Scarlett Johansson returned to Broadway this month, three years after winning the Tony Award for her featured role in "A View From the Bridge." This time, she's slinking across the stage as Maggie the Cat, the tragic heroine at the center of Tennessee Williams' "Cat on a Hot Tin Roof."
Williams' 1955 Pulitzer Prize-winning Southern tale has previously been seen on Broadway five times, so how did the current revival stack up against those other incarnations, not to mention the classic film version with Paul Newman and Elizabeth Taylor at their most swoon-worthy? Directed by Rob Ashford ("Promises, Promises," "How to Succeed in Business Without Really Trying") and also starring Ciaran Hinds as Big Daddy, Benjamin Walker as Brick and Debra Monk as Big Mama, "Cat" will play at the Richard Rodgers Theatre through March 30.
For the most part, the claws were out among the top theater critics, with many complaining that Johansson and Ashford could not capture the sparks that electrified, even scandalized, audiences when the play debuted six decades ago.
Ben Brantley of the New York Times offered praise for Johansson's stage work, but was less enamored of the overall production.
"Ms. Johansson, like Maggie, seems to possess a confidence that can turn raw nerves into raw power," Brantley writes. "Her sophomore Broadway performance isn't as fully integrated as the one she gave in 'Bridge'; there are a few miscalculations in her take on Maggie. She is perhaps too forthright to be truly feline, and for a poor but well-brought-up debutante, her accent is strangely common."
Chris Jones in the Chicago Tribune was more critical of the actress' work, writing that she captured Maggie's frustration with her sexually confused husband Brick, but not her vulnerability. He also griped that Walker was devoid of sex appeal that other actors had brought to the part of a former sports star awash in drink. "...a clear point of view is absent in this generally confused, low-stakes and halting production — that went through changes and subtractions in its preview period and now seems stuck," Jones writes. "It's neither a traditional staging nor a suite of fresh ideas on a great American drama that should both embody timeless interpersonal truths and reflect how much our world is changed, sexually speaking, in little more than a half-century."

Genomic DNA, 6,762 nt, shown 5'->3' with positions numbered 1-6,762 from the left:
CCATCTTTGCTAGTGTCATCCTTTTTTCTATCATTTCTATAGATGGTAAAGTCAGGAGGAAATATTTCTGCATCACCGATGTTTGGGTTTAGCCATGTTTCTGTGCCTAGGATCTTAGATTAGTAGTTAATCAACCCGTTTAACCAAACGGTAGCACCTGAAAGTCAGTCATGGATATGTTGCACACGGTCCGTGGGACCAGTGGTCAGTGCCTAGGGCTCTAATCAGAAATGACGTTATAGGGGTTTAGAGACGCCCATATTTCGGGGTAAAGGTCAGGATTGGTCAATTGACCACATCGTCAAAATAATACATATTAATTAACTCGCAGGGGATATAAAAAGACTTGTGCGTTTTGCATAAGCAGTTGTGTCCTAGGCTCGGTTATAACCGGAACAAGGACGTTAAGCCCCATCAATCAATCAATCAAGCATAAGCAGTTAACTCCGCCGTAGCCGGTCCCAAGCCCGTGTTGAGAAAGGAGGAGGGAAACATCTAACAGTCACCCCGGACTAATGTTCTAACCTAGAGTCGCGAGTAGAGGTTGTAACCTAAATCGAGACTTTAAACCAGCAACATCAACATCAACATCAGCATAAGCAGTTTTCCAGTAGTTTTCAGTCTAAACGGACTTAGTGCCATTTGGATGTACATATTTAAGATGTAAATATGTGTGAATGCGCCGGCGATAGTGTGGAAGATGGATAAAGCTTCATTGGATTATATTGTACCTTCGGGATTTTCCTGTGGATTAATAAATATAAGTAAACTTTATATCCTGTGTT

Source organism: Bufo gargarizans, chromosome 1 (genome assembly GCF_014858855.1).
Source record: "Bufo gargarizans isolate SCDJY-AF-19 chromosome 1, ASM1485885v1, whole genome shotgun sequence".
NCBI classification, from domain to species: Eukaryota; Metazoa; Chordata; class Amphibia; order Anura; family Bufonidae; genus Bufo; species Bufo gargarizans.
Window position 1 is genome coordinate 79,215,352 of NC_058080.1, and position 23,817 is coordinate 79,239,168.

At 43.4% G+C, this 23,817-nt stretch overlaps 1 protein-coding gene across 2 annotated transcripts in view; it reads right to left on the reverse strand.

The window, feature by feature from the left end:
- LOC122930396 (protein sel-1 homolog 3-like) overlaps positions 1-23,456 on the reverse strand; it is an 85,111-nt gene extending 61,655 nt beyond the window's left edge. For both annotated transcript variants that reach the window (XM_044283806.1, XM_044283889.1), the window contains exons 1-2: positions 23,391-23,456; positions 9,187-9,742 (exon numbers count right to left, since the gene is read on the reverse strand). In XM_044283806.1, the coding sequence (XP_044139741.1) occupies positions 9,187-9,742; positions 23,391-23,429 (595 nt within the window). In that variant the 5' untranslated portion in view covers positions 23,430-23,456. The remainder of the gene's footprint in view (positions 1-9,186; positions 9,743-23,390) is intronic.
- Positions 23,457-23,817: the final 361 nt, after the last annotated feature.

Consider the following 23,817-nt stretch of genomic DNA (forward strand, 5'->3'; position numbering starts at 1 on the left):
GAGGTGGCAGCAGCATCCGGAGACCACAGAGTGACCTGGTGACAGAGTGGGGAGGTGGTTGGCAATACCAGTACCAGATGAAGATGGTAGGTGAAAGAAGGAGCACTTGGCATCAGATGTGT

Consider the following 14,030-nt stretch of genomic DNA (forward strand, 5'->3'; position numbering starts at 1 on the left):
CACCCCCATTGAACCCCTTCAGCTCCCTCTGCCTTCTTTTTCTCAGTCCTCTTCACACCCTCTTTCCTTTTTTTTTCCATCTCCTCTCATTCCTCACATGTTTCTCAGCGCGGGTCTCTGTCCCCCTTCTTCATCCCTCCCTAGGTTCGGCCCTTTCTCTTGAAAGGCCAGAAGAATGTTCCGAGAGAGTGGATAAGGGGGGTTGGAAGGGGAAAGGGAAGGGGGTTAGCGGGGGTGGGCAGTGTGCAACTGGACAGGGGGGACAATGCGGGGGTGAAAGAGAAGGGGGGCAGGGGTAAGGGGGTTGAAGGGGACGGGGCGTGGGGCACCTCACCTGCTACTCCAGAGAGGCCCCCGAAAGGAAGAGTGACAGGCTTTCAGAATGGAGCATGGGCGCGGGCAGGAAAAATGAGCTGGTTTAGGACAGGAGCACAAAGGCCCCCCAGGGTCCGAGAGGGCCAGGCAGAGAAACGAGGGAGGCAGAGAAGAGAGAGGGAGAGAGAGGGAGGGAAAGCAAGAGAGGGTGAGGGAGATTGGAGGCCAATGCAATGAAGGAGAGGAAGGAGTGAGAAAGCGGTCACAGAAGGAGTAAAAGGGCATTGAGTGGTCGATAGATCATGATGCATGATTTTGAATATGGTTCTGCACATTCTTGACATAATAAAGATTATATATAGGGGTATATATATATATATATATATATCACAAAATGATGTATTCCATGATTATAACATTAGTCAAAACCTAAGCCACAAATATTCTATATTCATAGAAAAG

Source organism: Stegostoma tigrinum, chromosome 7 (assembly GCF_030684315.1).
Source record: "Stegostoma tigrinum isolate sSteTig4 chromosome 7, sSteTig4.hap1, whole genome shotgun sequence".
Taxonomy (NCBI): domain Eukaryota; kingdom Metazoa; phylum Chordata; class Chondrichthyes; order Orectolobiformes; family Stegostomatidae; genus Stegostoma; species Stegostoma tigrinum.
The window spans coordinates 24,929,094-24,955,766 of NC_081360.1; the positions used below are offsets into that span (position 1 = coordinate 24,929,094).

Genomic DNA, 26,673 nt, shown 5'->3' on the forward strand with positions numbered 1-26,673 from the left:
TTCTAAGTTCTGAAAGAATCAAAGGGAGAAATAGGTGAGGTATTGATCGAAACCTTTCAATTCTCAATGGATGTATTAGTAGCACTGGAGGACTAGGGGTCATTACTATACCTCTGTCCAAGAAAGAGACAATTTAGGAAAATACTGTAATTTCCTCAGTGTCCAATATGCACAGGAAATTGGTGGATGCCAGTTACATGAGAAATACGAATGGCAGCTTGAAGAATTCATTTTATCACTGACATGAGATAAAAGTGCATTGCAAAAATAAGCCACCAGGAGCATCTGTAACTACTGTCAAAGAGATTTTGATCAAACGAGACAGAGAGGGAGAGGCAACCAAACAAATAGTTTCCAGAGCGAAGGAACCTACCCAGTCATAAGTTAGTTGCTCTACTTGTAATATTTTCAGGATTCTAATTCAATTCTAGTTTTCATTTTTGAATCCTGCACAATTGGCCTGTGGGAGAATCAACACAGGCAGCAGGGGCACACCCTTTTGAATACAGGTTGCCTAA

Joe Dziemianowicz of the New York Daily News awarded the production two out of five stars, grumbling that "This production never really clicks." Part of the fault, in his mind lies with Johansson, who he implied lacks the stage chops to shoulder the demanding role.
"Fireworks light up the night sky during Big Daddy's birthday party in 'Cat on a Hot Tin Roof,'" Dziemianowicz writes. "That's it for the sparks, unfortunately. Broadway's starry but misguided new take on Tennessee Williams' 1955 Pulitzer winner about secrets, lies and love is a dim and soggy affair. The reason for the revival is Scarlett Johansson. A compelling idea on paper, but it doesn't deliver in reality."
Linda Winer of Newsday called this "Cat" "a strangely unmoored production" and faulted the actress for dampening Maggie's seductiveness. Although unlike Jones, Winer felt that Walker brought some smolder to the proceedings.
"Even the iconic silk slip -- the one which Maggie throughout history has worn like a second skin while trying to seduce her Brick, her damaged husband, back to their bed -- is bizarrely chaste and modest," Winer writes. "For heat, we must look to the moody, alcoholic Brick (played with dashing, elegant disdain by Benjamin Walker), wrapped first in a towel and not too self-involved to flash us his butt."
Thom Geier of Entertainment Weekly was similarly unmoved by Maggie's preening, awarding the production a B and writing of Johansson: "for a movie star with major sex-appeal, she falls surprisingly short in seductiveness. Her Cat flashes her claws, but doesn't purr."
Bloomberg News theater critic Jeremy Gerard was far more laudatory about the production and its Hollywood import. He appreciated Johansson's take on the role, noting that aside from a dreadful wig, her Maggie is "more tigress" than "kitty." He also praised Ashford's gutsy take on the play, awarding it four stars out of five.
"Unsurprisingly for Ashford, a musical comedy specialist, the show unfolds like a jagged waltz gone haywire," Gerard writes. "Maggie's not the only one recoiling from the heat of the sun on that hot tin roof."
Ultimately the critical reservations of many top reviewers may not be enough to keep audiences away from this sweltering tale of sex and jealousy. Johansson's star power may provide more than enough box office heat to make up for any lukewarm notices.